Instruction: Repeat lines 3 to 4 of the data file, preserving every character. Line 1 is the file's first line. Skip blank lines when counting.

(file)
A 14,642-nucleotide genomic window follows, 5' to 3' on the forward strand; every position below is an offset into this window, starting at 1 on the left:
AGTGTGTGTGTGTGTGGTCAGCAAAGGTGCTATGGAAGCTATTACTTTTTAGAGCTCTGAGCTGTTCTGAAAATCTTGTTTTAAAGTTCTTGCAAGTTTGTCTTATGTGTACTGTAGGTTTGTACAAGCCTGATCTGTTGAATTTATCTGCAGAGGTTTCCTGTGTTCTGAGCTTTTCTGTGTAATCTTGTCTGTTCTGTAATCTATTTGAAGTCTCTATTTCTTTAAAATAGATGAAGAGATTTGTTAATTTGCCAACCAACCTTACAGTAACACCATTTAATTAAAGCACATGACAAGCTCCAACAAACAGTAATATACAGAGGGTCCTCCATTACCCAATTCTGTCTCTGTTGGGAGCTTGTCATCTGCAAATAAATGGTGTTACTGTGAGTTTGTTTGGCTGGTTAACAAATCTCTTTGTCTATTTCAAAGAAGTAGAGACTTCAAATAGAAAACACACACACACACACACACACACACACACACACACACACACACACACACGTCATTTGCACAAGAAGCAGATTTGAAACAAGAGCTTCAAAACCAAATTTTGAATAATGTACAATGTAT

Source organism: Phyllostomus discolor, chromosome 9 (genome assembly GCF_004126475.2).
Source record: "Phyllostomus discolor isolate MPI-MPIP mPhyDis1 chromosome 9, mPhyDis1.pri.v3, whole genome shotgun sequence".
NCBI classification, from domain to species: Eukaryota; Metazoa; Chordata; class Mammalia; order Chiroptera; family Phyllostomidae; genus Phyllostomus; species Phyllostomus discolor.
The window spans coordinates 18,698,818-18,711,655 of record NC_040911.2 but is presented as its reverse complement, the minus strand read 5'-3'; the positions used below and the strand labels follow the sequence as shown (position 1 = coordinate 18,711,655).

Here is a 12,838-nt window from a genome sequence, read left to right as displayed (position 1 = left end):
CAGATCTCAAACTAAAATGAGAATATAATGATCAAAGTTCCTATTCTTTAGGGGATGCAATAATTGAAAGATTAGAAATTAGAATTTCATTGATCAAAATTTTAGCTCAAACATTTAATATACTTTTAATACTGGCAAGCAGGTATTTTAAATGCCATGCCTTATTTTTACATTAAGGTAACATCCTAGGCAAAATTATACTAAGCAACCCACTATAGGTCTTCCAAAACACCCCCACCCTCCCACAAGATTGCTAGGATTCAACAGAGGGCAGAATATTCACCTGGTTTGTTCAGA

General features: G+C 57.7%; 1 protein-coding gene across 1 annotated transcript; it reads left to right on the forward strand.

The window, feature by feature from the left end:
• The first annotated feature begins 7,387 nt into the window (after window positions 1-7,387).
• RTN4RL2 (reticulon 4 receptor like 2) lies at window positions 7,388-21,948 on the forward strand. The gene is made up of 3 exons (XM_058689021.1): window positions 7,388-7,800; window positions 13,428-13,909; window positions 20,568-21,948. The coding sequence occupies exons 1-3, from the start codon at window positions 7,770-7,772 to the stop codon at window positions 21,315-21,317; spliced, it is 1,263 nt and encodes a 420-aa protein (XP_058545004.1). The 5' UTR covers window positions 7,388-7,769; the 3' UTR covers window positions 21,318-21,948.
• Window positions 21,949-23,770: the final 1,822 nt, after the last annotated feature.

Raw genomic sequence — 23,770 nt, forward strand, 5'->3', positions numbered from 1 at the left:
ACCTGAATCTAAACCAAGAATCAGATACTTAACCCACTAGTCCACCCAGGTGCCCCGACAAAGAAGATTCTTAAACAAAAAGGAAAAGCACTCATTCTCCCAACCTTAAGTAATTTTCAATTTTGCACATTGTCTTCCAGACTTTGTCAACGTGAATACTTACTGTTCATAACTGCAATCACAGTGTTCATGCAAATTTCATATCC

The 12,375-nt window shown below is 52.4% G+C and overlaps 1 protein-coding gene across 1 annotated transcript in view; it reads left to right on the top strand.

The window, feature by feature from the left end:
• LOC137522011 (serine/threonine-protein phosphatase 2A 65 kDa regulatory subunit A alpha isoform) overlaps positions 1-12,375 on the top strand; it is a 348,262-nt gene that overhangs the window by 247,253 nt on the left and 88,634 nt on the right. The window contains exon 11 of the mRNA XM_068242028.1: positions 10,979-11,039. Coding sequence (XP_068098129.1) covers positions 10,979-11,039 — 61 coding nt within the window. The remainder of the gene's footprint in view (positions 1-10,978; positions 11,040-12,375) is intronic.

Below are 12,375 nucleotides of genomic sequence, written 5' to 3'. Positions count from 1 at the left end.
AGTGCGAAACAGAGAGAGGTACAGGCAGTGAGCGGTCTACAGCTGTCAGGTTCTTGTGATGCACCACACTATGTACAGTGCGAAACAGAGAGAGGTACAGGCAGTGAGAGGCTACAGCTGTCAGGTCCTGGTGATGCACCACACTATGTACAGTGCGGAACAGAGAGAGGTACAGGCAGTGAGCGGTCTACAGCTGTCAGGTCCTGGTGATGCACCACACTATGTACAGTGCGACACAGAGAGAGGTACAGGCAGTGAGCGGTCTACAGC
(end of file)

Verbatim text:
Source organism: Phyllostomus discolor, chromosome 9 (genome assembly GCF_004126475.2).
Source record: "Phyllostomus discolor isolate MPI-MPIP mPhyDis1 chromosome 9, mPhyDis1.pri.v3, whole genome shotgun sequence".